Interestingly enough, different sides of the inherent confusion when everybody tries to do the right thing but which results in abject failure can be found in a single case, that of Navy Chaplain Lt. Gordon Klingenschmitt. As a chaplain, Lt. Klingenschmitt is required to minister to soldiers of many faiths whatever his own might be. The Lieutenant, however, couldn't seem to stop praying in Jesus' name no matter the venue. He was disciplined accordingly and was, in fact, eventually dismissed from duty.

You might think that the Navy did the right thing in dismissing Lt. Klingenschmitt. And it did. But along the way, it made what I consider to be an exceedingly hypocritical mistake: It went after the Chaplain for praying in Jesus' name at the funeral of a Christian soldier, apparently unable itself to differentiate between broad-spectrum duties involving a variety of soldiers, and duties undertaken for specific purposes for a specific soldier who, by definition, only has one religion.

At the time Lt. Klingenschmitt's story was much in the news, I made more than a few comments to the effect that a chaplain has simply got to have respect for the religious beliefs of those who don't adhere to his own faith, or he's got no business being a chaplain. (For the record, I defended Klingenschmitt's behavior at the funeral service because he didn't do anything wrong whatever the Navy might have claimed.) But apparently even a chaplain willing to do the job the way it ought to be done isn't safe from regulations making little apparent sense.

Former Army Chaplain Don Larsen was originally a Christian minister who served in locales including Iraq. After a good deal of study, he developed both a good knowledge and a healthy respect for Islam, Buddhism, Hindu, and more. Eventually, he determined that the religion that best suited him as well as his willingness to honor the beliefs of others was Wiccan. The Army refused to let him change his denomination.

When Larsen left the service, I suspect the service may have lost the most legitimately capable chaplain it had. At the same time, it was made abundantly clear that we don't respect all religions equally after all. We only give the idea lip service, and muddle the matter further by passing hate speech laws and pretending that government endorsement of religion extends to discriminating against groups that can or can't use facilities available to everybody else.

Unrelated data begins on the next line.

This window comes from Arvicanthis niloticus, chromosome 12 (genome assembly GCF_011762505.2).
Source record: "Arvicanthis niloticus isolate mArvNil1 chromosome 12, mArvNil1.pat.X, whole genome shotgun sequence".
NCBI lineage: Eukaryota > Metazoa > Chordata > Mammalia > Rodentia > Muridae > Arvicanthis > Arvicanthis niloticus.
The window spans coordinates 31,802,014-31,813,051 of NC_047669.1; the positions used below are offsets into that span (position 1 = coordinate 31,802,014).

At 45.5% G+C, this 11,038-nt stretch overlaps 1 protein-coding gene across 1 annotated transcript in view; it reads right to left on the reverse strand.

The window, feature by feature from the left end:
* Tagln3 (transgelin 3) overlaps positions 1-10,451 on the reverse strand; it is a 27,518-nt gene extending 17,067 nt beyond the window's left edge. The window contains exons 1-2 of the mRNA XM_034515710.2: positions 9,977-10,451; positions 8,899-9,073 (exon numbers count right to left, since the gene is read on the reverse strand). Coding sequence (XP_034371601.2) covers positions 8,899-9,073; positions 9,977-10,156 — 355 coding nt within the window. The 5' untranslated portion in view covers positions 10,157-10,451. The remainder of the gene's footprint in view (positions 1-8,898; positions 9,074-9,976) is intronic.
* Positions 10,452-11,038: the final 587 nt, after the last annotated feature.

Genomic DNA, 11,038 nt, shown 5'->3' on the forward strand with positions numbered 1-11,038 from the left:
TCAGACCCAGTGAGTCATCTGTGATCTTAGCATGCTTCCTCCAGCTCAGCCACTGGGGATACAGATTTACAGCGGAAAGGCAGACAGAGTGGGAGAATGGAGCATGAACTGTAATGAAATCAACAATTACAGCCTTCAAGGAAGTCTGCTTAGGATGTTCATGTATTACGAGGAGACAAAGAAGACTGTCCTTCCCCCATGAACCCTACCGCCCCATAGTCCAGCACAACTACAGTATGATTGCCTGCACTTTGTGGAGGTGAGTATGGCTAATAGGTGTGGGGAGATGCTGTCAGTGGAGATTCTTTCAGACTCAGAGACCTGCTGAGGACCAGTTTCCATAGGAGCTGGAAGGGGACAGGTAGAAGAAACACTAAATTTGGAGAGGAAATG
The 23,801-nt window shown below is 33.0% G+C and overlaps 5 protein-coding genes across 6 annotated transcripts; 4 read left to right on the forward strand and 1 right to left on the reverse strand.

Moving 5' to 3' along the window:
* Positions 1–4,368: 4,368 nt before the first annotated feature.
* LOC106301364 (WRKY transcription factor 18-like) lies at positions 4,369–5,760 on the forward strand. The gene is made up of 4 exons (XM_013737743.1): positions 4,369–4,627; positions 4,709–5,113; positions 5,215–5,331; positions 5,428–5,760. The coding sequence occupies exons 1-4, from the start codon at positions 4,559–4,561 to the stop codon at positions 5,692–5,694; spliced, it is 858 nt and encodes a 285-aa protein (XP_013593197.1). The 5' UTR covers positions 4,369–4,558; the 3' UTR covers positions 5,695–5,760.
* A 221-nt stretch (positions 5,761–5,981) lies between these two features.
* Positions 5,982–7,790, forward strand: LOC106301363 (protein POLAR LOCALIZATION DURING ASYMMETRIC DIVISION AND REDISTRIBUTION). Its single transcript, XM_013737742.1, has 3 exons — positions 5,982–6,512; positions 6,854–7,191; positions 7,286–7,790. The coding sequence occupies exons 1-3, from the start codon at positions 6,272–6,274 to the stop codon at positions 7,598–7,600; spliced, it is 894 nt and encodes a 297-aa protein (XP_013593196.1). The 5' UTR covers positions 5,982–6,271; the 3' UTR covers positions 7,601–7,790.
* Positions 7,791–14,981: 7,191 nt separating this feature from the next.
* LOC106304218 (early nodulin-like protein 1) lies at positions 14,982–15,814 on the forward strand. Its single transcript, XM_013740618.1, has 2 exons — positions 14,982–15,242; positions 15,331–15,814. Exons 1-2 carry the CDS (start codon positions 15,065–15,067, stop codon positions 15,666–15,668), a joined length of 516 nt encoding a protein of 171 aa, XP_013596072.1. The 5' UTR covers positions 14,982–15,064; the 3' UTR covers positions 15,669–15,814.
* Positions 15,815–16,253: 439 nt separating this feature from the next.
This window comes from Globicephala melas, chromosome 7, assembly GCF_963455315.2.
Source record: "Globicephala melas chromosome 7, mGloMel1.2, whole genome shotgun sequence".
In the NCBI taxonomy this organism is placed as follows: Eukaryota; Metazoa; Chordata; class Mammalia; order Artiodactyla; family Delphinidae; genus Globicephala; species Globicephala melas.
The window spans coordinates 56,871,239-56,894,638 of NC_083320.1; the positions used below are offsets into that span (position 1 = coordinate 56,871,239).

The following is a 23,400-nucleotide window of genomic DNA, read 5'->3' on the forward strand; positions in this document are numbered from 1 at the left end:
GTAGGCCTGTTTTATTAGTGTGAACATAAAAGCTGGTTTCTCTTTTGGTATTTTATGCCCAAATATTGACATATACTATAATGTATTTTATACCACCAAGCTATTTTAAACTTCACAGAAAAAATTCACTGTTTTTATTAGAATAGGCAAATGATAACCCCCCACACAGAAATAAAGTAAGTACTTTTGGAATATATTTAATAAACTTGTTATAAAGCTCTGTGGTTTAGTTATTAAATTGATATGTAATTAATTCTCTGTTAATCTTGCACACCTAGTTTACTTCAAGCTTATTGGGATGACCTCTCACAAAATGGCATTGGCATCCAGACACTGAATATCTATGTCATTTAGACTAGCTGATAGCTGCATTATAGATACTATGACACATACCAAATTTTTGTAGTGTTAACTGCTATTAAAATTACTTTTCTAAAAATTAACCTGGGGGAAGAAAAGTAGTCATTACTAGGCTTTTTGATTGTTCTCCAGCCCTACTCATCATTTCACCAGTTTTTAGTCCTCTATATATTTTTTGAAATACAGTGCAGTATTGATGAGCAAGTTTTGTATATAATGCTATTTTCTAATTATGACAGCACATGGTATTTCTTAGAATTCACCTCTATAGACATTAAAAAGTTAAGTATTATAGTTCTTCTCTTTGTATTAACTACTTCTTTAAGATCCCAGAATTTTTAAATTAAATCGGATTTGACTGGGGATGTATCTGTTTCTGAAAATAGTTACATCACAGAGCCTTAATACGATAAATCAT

To be truly fair, though, it has to be pointed out that the "other" side isn't blameless. If government has overreacted or passed laws willy nilly, it was frankly given some provocation for doing so. There are those who will wiggle into any chink in the "armor" of the First Amendment to attempt to at least imply the endorsement by government of Christianity. These are the people who suggest that the majority ought to decide certain religious matters (prayer in school, for example, or the teaching of creationism), effectively ignoring the unalienable rights of the minority (not to mention science in the case of the creationism issue).

These are the people who demand—oftentimes loudly—the respect they deserve, but who refuse to give it to those who don't believe as they do. These are the people who as a matter of course make demands of others to come over to their way of thinking, or to get out of the way. These are the people who, when I suggest that little children aren't an appropriate audience for the most graphic anti-abortion materials, send me e-mails calling me a "pro-sodomite" and an "anti-Christian bigot." (That last is a true story, by the way, about a particularly vitriolic e-mail received in response to my movie review for the Oscar™-nominated documentary entitled Jesus Camp.)

I have to assume that each and every one of the people on both sides of a given religious issue are quite sure that they are right. After all, why would you believe what you do so certainly if you didn't think you were right? But you know what I believe? I believe that the freedom of worship also means that we must acknowledge that our truth isn't necessarily the truth everybody else sees. Freedom doesn't mean you have the freedom to agree with somebody else; it means you have the freedom to go your own way. But the freedom to go your own way doesn't include the freedom to get in somebody else's way. That's not so hard to understand, is it?

The bottom line is that this complicated issue isn't. The government is prohibited from interfering with us in regard to religion, but it's been our own insistence on interfering with others that's seen the government doing what it can to protect everybody. And in typical government fashion, its notion of protecting everybody means that nobody really gets either what they want or what they deserve. We brought much of this on ourselves, but by showing some respect and some restraint, we might just prove that none of it is really needed. And then instead of fighting with each other about religious expression and where we can and can't enjoy it, we can get to work on repealing some of those laws that really treat all of us equally only to the extent that all of us suffer equal curtailments of liberty.

Okay, you may now begin typing your nasty e-mails. But I warn you: hate speech is rapidly becoming illegal in more and more places and with broader and broader definitions.With the government considering anti-bullying laws in cyberspace, I'm thinking your hate e-mails are going to be next. Unless, of course, we can behave like free men—and grown-ups—and prove we don't need it. . . .


Jefferson's Wall of Separation Letter

Prayer oil on students' desks raises ire

Supreme Court Won't Review New York City Ban on Nativity Scenes in Public Schools

Ten Commandments 'cover-up' revealed at Supreme Court

Religious Symbols in the US National Capital

Navy dismisses chaplain who prayed 'in Jesus' name'

For Gods and Country